A Moment in the Glass: The Secret Life of Uganda's Daughters
Endeavoring to portray women and girls not as victims in need of saviors, but as leaders of their own change is integral to my work. The fundamental cultural, spiritual and philosophical values of Ugandan women are not only inspirational, but are standards to which all could aspire. To see their children at play, hands lifted in the air in joyful abandonment despite an oppressive environment shows the resilience of the human spirit. In Uganda the relationship between mother and child is especially poignant and the creation of families in such difficult conditions speaks to the best qualities of the human soul.
In partnership with NGO Soft Power Health, this essay documents the resiliency of women and families wresting back control over their lives, destinies and bodies while shouldering the primary economic and social responsibility for households left fatherless due to multiple pandemics, polygamy practices, and decades of war at the hands of the LRA.
Uganda is a land of contradiction. Overwhelming sorrow and immense joy exist side by side. In the wake of 30,000 child soldier abductions, 26 years of the LRA and Joseph Kony's mindless slaughter, and with malaria and HIV/AIDS pandemics ravaging communities already haunted by the specter of dictatorship, genocide, and war -Ugandans embody an irrepressible spirit of optimism, courage, and love.
We live in a news culture that presents the most traumatic and tragic sound bites of world events, showing us the pain and suffering of one catastrophic event after another. While the Kony 2012 video brought a wave of attention to Uganda, subsequent headlines have often failed to adequately represent the inspirational resilience and beauty of its survivors. "A Moment in the Glass: The Secret Life of Uganda's Daughters" challenges the common depictions of Africa, particularly African women, by telling the visual story of women and girls in post-conflict Uganda. Resilient women of hope and determination who are working to create peaceful communities where they and their families are free from all forms of violence.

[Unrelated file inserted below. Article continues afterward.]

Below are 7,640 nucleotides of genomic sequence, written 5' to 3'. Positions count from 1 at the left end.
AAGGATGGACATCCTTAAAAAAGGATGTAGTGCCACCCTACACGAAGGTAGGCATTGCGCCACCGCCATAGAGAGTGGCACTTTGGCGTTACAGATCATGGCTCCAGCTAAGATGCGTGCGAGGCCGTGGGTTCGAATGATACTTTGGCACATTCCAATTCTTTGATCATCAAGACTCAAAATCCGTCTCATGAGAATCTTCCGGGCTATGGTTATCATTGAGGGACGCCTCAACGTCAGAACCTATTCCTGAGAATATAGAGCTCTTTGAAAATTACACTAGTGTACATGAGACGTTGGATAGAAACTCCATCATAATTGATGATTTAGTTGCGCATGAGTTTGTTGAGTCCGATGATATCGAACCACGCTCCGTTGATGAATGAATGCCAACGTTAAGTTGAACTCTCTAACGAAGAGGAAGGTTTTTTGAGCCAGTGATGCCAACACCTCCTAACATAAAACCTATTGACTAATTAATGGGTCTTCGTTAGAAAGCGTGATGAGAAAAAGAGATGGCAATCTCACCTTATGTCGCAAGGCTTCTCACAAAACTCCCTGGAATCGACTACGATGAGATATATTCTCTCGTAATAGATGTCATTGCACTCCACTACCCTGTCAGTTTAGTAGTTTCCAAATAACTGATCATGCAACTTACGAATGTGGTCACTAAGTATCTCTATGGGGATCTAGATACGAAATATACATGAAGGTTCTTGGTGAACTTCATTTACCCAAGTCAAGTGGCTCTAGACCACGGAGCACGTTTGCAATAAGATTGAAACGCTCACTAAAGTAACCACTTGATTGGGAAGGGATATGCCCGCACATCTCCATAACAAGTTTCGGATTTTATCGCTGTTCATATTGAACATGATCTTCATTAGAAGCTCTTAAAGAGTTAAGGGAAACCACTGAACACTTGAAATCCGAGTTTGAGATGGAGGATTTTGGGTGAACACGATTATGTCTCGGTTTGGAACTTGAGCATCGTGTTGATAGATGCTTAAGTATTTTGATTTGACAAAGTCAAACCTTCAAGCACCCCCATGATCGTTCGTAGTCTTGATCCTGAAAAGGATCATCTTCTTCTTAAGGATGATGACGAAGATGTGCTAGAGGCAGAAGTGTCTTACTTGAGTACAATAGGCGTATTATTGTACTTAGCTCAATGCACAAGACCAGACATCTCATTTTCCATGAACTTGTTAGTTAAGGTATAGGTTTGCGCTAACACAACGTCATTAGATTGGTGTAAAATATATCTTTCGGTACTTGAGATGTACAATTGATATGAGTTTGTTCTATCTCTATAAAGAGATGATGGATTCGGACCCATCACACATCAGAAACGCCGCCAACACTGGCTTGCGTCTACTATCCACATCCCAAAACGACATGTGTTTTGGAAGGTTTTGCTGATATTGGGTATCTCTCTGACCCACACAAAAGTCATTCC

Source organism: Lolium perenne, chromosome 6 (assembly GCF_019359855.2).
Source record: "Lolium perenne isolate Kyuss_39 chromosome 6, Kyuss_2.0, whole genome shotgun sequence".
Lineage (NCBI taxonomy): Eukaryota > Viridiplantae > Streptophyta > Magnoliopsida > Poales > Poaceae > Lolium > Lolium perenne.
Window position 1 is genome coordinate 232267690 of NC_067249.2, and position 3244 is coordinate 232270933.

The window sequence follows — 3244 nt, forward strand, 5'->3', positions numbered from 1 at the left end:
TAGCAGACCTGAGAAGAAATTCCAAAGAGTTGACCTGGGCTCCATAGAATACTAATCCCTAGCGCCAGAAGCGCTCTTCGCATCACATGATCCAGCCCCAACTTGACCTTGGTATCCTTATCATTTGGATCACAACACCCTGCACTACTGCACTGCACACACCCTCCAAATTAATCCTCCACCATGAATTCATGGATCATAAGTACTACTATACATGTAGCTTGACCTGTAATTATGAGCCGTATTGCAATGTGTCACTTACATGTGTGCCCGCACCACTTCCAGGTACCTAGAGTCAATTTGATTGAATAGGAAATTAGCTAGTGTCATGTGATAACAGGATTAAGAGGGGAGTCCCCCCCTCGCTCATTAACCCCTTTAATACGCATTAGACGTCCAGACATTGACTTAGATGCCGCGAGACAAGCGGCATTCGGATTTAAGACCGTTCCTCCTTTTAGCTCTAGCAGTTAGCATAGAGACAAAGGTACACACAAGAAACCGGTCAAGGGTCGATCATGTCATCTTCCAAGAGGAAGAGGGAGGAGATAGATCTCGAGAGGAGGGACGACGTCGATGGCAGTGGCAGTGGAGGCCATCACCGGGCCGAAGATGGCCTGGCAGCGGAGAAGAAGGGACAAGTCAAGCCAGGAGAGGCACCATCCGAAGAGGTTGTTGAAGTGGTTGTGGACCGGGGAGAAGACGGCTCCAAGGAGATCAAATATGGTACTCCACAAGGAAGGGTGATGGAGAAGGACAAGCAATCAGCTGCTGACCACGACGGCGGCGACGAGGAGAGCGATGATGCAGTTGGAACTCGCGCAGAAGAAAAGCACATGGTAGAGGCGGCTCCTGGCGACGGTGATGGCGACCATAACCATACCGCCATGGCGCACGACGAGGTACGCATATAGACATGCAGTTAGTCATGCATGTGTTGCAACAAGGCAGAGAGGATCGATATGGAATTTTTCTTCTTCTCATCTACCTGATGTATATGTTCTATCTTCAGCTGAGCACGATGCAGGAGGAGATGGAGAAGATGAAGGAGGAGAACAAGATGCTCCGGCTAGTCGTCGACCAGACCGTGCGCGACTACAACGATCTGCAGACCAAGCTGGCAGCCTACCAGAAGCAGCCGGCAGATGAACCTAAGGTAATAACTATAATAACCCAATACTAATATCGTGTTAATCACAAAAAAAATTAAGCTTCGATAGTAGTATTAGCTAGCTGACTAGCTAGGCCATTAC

Uganda, like most of Africa, is far more complex, engaging, and vibrant than the images the popular media would have us believe. And Ugandan women, often considered the invisible backbone of their society, are emerging from the cultural shadows and reclaiming the fundamental rights of their families to exist, grow and thrive in a land that is struggling to maintain fragile pockets of peace in the midst of poverty and devastation.
A home: a place to rest, to eat and to be. The dirt floor, the crowded rooms, the lantern, and the outhouse do not detract from the fact that a home is a home. Over 1.4 billion people live in extreme poverty around the world. They live without the thought or idea of the luxuries experienced in the developed world. Yet these Ugandan faces tell another tale. Their faces show life and celebration through the joy, pain, and love of everyday living.
Poverty is visible for all to see, but what is often more difficult is seeing individuals - the dignity, beauty splendor and hope that can be found in the human spirit - regardless of circumstance. I try to convey that dignity and spirit of individuals and communities who are often misunderstood, negatively represented, or simply not represented in the traditional visual vocabulary.
The Secret Life of Uganda's Daughters